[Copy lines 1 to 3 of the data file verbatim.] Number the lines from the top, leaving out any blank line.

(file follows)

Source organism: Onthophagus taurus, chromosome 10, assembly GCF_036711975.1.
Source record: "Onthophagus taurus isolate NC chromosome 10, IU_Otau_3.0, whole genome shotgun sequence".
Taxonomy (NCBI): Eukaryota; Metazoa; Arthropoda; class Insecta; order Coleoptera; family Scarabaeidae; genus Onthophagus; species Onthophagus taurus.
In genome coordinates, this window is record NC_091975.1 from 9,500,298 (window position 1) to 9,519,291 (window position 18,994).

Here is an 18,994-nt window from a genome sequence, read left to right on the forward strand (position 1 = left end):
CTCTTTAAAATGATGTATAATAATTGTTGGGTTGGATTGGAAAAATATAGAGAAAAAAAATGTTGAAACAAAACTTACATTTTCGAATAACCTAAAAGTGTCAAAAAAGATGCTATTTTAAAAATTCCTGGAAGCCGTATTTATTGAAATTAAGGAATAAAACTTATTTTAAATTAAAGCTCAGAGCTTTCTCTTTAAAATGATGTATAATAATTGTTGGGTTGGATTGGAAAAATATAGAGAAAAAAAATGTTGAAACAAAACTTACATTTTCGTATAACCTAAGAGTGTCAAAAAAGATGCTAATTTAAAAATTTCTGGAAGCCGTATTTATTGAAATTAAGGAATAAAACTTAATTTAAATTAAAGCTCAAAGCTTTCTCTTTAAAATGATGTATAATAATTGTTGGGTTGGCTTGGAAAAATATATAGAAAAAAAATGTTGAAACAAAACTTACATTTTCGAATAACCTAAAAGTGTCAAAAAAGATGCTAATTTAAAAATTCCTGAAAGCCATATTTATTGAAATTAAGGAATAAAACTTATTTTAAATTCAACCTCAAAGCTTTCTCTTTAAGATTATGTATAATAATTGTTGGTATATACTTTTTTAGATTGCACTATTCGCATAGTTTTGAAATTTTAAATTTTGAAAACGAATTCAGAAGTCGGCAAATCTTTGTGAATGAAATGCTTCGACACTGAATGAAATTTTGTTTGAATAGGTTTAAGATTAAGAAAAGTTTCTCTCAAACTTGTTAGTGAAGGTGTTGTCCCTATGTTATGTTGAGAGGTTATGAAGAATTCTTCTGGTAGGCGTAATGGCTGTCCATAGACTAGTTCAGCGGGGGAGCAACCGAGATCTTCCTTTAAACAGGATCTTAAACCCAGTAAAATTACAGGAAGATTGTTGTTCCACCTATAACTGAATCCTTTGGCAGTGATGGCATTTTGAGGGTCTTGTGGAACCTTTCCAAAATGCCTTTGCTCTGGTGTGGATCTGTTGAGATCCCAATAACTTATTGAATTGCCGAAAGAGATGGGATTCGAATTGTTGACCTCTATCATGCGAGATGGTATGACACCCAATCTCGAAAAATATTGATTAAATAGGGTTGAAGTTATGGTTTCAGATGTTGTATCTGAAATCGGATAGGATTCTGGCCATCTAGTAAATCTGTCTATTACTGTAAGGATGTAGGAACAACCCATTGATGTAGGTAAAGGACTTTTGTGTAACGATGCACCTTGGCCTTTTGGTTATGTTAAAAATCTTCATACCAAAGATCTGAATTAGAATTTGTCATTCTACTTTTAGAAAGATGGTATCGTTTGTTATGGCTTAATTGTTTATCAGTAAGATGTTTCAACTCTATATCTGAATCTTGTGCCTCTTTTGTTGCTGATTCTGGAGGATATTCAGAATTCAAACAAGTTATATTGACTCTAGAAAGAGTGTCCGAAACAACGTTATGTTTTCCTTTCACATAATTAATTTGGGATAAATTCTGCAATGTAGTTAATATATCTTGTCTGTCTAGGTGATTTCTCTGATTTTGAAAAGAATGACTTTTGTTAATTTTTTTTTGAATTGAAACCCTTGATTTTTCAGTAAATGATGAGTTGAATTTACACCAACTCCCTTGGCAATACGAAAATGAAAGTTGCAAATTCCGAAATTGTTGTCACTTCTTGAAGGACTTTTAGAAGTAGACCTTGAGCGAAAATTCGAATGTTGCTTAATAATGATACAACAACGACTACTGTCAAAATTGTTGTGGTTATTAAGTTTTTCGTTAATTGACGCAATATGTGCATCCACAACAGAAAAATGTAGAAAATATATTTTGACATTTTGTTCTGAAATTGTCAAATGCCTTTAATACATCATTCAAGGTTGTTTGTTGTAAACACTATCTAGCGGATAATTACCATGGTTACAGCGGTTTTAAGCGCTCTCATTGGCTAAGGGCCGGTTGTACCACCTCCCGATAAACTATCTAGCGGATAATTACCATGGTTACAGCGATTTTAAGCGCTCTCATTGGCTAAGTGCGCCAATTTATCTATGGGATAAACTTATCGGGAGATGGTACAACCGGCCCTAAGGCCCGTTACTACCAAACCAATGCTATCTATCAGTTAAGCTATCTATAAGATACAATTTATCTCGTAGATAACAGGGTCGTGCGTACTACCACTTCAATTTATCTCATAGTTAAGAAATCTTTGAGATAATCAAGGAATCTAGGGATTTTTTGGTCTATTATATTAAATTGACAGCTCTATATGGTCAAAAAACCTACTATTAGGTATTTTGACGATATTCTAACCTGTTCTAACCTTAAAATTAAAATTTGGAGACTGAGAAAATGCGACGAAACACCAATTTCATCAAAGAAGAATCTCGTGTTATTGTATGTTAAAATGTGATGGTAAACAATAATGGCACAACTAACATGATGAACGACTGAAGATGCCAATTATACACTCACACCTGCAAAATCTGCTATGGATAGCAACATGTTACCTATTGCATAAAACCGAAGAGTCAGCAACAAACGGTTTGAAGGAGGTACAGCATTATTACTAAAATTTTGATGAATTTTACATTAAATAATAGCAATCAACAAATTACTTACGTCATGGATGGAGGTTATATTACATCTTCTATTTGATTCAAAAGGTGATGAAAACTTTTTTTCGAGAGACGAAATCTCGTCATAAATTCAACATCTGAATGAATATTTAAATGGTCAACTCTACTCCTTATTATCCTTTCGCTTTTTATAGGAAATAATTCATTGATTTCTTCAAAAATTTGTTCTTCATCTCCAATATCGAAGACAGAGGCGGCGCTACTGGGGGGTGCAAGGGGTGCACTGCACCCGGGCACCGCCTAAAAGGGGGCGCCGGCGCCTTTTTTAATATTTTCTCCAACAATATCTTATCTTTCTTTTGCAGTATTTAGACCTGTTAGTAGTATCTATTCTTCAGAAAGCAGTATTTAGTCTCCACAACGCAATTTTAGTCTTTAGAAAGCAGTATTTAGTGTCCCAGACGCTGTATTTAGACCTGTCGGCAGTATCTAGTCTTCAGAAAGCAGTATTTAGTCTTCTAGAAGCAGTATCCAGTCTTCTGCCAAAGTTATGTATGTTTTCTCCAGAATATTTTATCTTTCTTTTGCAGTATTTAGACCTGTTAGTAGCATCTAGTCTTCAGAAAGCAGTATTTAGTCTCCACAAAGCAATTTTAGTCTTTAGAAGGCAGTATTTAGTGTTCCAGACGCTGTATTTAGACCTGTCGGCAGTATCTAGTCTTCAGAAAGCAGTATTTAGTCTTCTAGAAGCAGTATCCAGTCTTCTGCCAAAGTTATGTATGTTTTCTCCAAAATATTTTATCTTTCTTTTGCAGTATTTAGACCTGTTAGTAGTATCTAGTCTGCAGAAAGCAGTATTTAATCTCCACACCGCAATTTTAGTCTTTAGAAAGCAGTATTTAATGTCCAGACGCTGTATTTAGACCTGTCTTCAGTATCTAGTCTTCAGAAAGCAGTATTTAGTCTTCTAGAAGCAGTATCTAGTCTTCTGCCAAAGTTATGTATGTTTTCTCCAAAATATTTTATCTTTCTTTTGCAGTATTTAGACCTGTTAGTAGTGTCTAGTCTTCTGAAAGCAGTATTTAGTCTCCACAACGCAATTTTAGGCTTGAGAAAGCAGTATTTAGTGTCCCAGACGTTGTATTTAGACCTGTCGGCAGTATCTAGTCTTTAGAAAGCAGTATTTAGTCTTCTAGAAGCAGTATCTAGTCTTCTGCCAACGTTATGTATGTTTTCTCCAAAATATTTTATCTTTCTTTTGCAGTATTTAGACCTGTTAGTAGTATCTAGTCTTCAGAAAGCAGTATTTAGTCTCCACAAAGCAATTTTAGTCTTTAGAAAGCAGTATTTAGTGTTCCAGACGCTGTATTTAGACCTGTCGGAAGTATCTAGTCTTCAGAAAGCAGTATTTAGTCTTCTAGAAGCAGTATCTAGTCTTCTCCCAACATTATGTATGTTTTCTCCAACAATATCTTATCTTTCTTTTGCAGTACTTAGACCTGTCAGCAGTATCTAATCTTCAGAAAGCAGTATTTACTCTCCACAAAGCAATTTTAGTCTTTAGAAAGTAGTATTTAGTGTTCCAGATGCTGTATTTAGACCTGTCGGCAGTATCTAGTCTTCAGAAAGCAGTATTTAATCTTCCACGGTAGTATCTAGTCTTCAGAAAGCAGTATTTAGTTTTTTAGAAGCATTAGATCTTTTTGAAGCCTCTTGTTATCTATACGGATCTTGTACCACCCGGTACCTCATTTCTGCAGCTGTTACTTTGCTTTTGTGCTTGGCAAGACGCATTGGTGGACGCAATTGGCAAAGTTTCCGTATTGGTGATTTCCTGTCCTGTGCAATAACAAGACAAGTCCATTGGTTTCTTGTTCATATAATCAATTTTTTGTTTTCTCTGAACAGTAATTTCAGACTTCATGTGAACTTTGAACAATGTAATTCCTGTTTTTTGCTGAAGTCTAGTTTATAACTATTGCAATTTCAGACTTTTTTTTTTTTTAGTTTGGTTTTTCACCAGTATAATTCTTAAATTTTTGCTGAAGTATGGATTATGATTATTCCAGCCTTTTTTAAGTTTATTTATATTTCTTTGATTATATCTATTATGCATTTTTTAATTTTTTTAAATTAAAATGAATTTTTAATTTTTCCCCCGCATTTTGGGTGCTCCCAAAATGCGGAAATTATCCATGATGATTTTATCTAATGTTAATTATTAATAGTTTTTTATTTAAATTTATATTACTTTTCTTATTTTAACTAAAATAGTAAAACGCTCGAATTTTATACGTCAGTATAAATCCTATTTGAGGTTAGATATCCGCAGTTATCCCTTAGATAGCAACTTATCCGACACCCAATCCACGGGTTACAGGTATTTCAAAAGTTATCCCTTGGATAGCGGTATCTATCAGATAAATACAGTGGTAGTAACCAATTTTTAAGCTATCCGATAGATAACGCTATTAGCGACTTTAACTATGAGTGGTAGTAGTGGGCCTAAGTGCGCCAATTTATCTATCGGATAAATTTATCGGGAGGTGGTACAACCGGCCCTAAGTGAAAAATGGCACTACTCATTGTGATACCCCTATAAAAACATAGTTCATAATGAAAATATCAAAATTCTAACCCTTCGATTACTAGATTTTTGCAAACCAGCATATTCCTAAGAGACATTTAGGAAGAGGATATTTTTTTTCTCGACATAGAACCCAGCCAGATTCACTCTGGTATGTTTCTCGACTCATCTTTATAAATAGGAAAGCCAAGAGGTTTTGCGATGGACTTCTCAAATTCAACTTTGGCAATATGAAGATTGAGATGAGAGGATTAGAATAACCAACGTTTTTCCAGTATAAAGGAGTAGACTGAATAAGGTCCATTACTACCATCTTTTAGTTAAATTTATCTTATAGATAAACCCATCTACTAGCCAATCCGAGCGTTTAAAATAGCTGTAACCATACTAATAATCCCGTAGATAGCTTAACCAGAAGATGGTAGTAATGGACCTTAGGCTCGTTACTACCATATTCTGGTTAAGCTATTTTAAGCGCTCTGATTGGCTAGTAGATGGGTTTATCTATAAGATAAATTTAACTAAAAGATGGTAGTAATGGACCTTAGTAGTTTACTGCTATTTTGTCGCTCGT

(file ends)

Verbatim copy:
Source organism: Onthophagus taurus, chromosome 10, assembly GCF_036711975.1.
Source record: "Onthophagus taurus isolate NC chromosome 10, IU_Otau_3.0, whole genome shotgun sequence".
Taxonomy (NCBI): Eukaryota; Metazoa; Arthropoda; class Insecta; order Coleoptera; family Scarabaeidae; genus Onthophagus; species Onthophagus taurus.